CONSULTANT PHARMACISTS HOSPITAL PHAR CONSULTANT PHARMACISTS ~ HOSPITAL PHARMACISTS ~ PHARMACY~ TECHNICIANS COMMUNITY PHARMACISTS ~ PRESCRIPTION DRUG WHOLESALER DISTRIBUTORS COMMUNITY PHARMACISTS ~ PRESCRIPTION D LONG TERM CARE PHARMACISTS ~ PHARMACY STUDENTS

LONG TERM CARE PHARMACISTS ~


WEDNESDAY, JULY 9, 2008 PRE - CONVENTION EDUATIONAL PROGRAMS M O R N I N G

7:00AM 8:00AM – 8:15AM

REGISTRATION DESK OPEN WELCOME and INTRODUCTORY REMARKS

8 HRS GCE

Facilitator: Suzanne Kelley, RPh, CPh, Covenant Hospice

8:00AM – 8:50AM Wholesale Industry Perspective on Pedigree Requirements Speaker: Elizabeth A. Gallenagh, Esq., Director, State Government Affairs, HDMA ACPE# 165-000-08-10-L04-P

8:15AM – 8:30AM

Program Objectives and Self-Study Review 8:30AM – 9:40AM

Immunization Certificate Program Conference

8:50AM – 10:20AM Compliance with Florida Wholesaler Regulations and Laws Speaker: Greg Jones, RPh., Compliance Manager, Florida Department of Health ACPE# 165-000-08-11-L04-P

9:40AM – 10:15AM

Immunization Certificate Program Conference 10:15AM – 10:30AM 10:30AM – 12:00PM

A F T E R N O O N

FPA REGULATORY AND LAW WHOLESALER CONFERENCE 8 HRS GCE

IMMUNIZATION CERTIFICATION PROGRAM

BREAK

Immunization Certificate Program Conference 12:15PM – 1:15PM 1:15PM – 3:30PM

10:20AM-10:30AM BREAK 10:30AM – 11:20AM NABP Perspective on Wholesale Drug Distribution 1 hr. GCE/TECH Speaker: Joshua M. Bolin, Board Liaison, National Association of Boards of Pharmacy ACPE# 165-000-08-12-L04-P

3:30PM – 3:45PM BREAK 3:45PM – 4:45PM Immunization Certificate Program Conference 4:45PM – 5:00PM Immunization Certificate Program Conference Wrap 5:00PM – 6:00PM Immunization Certificate Program Examination ACPE # 202-165-06-118-H01 (Home Study) ACPE # 202-165-06-111-L01 (Live Presentation) THE FLORIDA PHARMACY ASSOCIATION AND THE AMERICAN PHARMACISTS ASSOCIATION ARE ACCREDITED BY THE ACCREDITATION COUNCIL FOR PHARMACY EDUCATION AS A PROVIDER OF CONTINUING PHARMACY EDUCATION.

(SEATING FOR THIS PROGRAM IS LIMITED)

E V 5:00PM – 6:00PM E 6:00PM – 7:00PM N I 6:00PM – 8:00PM N G 7:30PM – 9:30PM

1.5 hrs GCE/TECH

LUNCH

Immunization Certificate Program Conference

4:00PM – 5:00PM

1 hr. GCE/TECH

HOUSE OF DELEGATES (HOD) BOARD OF DIRECTORS MEETING FPA PACCE MEETING BUDGET AND FINANCE COMMITTEE MEETING FLORIDA PHARMACY FOUNDATION ANNUAL MEETING OFFICER’S DINNER

11:20AM – 12:20 PM LUNCH SYMPOSIUM / Certified Designated Representative Speaker: Valeria Williams, Regulatory Supervisor, Florida Department of Health ACPE# 165-000-08-13-L04-P 12:20PM – 1:10PM Examining the Impact of Amphetamine and Methamphetamine Precursor Division and Why It Affects The Pharmaceutical Industry Speaker:: John Mudri, Mudri Associates Incorporated, ADEA Consultancy ACPE# 165-000-08-14-L04-P

1 hr. GCE/TECH

1 hr. GCE/TECH

1:10PM – 1:50PM Inspector’s Perspective and Evaluation Criteria for Florida 1 hr. GCE/TECH Speaker: Richard Sands, Statewide Inspection Manager, Florida Department of Health ACPE# 165-000-08-15-L03-P 1:50PM-2:00PM

BREAK

2:00PM – 3:30PM Panel Discussion: Federal and State Pedigree Requirements Facilitator: Becky Poston Panel Members: Gregg Jones, Elizabeth A. Gallenagh, Joshua M. Bolin, Valeria Williams, John Mudri and Richard Sands ACPE# 165-000-08-16-L03-P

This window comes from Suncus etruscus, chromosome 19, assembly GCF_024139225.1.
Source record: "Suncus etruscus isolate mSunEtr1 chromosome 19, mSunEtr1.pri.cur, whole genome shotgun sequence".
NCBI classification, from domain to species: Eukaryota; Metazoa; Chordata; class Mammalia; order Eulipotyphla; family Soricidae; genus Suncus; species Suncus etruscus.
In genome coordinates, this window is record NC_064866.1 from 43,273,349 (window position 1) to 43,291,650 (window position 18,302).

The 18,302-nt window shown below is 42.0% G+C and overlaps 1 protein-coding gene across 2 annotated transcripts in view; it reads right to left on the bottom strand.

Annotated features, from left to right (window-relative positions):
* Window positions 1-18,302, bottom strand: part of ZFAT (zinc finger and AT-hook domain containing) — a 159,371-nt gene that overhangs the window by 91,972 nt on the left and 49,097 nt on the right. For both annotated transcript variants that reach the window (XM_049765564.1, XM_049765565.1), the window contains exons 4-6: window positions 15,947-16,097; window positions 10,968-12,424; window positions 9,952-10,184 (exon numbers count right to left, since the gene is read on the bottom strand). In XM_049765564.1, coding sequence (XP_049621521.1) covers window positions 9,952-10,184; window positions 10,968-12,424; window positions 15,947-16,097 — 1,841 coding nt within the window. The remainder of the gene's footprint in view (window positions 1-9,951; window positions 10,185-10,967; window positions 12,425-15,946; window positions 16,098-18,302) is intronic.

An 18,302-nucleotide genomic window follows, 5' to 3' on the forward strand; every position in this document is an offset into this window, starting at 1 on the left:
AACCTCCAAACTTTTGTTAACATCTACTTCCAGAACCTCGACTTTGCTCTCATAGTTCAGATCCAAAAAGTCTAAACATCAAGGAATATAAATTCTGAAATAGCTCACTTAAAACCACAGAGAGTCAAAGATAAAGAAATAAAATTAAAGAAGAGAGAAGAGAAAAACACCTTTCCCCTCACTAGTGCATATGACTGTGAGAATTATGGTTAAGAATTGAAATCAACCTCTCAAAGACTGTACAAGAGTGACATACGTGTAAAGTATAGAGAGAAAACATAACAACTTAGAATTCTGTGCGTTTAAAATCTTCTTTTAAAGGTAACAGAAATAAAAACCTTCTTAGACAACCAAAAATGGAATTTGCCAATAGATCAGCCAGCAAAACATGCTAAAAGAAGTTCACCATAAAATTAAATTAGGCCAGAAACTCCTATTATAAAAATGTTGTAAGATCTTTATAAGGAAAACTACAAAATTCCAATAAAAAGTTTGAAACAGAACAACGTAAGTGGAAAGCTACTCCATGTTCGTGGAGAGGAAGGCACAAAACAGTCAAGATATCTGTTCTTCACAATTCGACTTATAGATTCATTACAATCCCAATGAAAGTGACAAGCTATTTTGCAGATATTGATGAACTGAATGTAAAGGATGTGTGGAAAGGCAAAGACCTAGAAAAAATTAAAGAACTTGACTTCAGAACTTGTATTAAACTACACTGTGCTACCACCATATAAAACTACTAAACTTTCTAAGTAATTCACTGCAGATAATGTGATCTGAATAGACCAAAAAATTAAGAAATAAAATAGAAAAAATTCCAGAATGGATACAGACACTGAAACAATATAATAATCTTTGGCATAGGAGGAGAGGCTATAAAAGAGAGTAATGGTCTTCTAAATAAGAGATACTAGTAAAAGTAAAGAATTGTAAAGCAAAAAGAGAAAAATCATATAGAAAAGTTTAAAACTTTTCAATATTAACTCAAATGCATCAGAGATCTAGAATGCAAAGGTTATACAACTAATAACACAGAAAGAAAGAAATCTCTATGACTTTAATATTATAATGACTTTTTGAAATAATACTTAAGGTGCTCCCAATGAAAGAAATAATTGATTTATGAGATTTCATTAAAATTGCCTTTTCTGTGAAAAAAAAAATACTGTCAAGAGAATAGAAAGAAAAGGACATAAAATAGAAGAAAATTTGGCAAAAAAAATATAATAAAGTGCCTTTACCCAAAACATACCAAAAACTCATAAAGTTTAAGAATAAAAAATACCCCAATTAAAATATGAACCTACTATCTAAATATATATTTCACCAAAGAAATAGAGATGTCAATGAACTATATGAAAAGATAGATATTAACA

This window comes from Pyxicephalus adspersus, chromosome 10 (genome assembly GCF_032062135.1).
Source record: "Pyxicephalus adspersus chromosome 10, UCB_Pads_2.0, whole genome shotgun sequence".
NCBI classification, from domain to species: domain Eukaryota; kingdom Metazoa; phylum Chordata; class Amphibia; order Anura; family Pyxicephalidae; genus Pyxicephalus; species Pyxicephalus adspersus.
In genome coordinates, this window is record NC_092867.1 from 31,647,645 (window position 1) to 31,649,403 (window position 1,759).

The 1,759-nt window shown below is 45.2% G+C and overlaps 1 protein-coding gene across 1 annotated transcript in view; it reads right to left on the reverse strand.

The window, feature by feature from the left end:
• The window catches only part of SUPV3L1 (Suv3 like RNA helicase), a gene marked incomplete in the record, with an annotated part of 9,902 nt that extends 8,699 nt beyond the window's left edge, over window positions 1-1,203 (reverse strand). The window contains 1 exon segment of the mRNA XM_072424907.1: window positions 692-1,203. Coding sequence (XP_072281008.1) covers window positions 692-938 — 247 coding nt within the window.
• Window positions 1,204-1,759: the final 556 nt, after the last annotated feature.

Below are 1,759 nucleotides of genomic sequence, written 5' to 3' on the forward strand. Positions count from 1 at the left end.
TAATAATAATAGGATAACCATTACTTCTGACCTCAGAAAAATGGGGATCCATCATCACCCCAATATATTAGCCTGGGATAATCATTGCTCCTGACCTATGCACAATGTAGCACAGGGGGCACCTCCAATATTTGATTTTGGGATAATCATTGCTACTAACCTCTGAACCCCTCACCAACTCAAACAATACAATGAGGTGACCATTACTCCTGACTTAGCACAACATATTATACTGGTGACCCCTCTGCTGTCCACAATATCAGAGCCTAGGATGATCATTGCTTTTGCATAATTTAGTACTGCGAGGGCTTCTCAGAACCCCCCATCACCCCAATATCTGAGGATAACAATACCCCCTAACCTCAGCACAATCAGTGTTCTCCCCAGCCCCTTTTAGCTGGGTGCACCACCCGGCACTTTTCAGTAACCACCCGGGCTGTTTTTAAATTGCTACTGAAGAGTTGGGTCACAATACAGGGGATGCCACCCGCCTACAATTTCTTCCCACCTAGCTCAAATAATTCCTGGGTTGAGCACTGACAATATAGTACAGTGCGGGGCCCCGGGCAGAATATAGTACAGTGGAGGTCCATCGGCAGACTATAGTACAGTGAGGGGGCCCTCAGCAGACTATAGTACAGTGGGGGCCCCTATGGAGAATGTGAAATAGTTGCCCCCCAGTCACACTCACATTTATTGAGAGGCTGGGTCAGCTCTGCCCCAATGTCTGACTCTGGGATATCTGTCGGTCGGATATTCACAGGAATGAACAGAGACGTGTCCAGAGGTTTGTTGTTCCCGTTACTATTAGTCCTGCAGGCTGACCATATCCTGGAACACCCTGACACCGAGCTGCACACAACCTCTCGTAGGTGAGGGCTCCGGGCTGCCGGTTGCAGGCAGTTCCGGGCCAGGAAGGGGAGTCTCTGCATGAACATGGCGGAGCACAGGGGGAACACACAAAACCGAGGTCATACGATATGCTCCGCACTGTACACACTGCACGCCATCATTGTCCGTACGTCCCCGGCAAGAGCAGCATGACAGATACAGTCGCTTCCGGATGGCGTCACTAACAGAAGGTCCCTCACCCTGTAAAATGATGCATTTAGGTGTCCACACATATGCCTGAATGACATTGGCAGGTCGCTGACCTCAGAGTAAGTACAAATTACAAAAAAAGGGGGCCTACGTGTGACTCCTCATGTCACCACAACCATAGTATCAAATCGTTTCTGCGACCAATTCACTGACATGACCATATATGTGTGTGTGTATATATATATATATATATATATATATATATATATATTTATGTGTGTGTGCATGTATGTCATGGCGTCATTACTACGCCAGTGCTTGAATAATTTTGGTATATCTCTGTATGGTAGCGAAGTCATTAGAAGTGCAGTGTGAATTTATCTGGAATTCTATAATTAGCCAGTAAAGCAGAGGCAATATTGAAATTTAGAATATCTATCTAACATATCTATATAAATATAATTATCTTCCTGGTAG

1.5 hrs. GCE/TECH

The Pharmacy Technician Certification Board accepts many ACPE accredited programs for Pharmacy Technician Certification renewal. Technician Objectives for this program appear in red and are designated by (*) for each individual course. Courses that do not have red objectives contain course material applicable to Pharmacists and Technicians.

The Florida Pharmacy Association (FPA) is accredited by the Accreditation Council for Pharmacy Education as a provider of continuing pharmacy education. See individual program descriptions for the Universal Program Numbers and number of CEUs. A statement of Continuing Pharmacy Education Credit will be provided within six weeks of the conclusion of the event to all paid registrants who attend the entire program. Please complete the program evaluation sheets and submit them with your attendance sheets prior to exiting the meeting location. The FPA is also a Florida Department of Health approved provider of continuing education and will be reporting the course completion of all Florida licensed medical professionals to CE Broker. Contact the Florida Pharmacy Association if you need reasonable accommodations as defined by the Americans with Disabilities Act

Acronym Key GCE = General Continuing Education

TECH = Technician


THURSDAY, JULY 10, 2008 “MEDICATION THERAPY MANAGEMENT TOOLKIT FOR PHARMACISTS” 7:00AM

REGISTRATION DESK OPEN

1:30PM-2:30PM

8:00AM – 8:50AM History of Medicare Modernization Act (MMA) 1 hr. GCE/TECH Speaker: Goar Alvarez, PharmD, FASCP Assistant Dean for Pharmacy Services, Director of Pharmacy Operations, Nova Southeastern University ACPE# 165-000-08-021-L04-P ACPE# 165-000-08-021-L04-T Upon completion of this program participants should be able to: Describe the history leading up to the MMA; Examine the laws outlined in the MMA; Discuss the relationship between MMA and Medicare Part D; Examine who pays for MMA; Examine who receives payment for MMA * Describe the history leading up to the MMA; Define the laws detailed in the MMA; Discuss how the MMA affects health care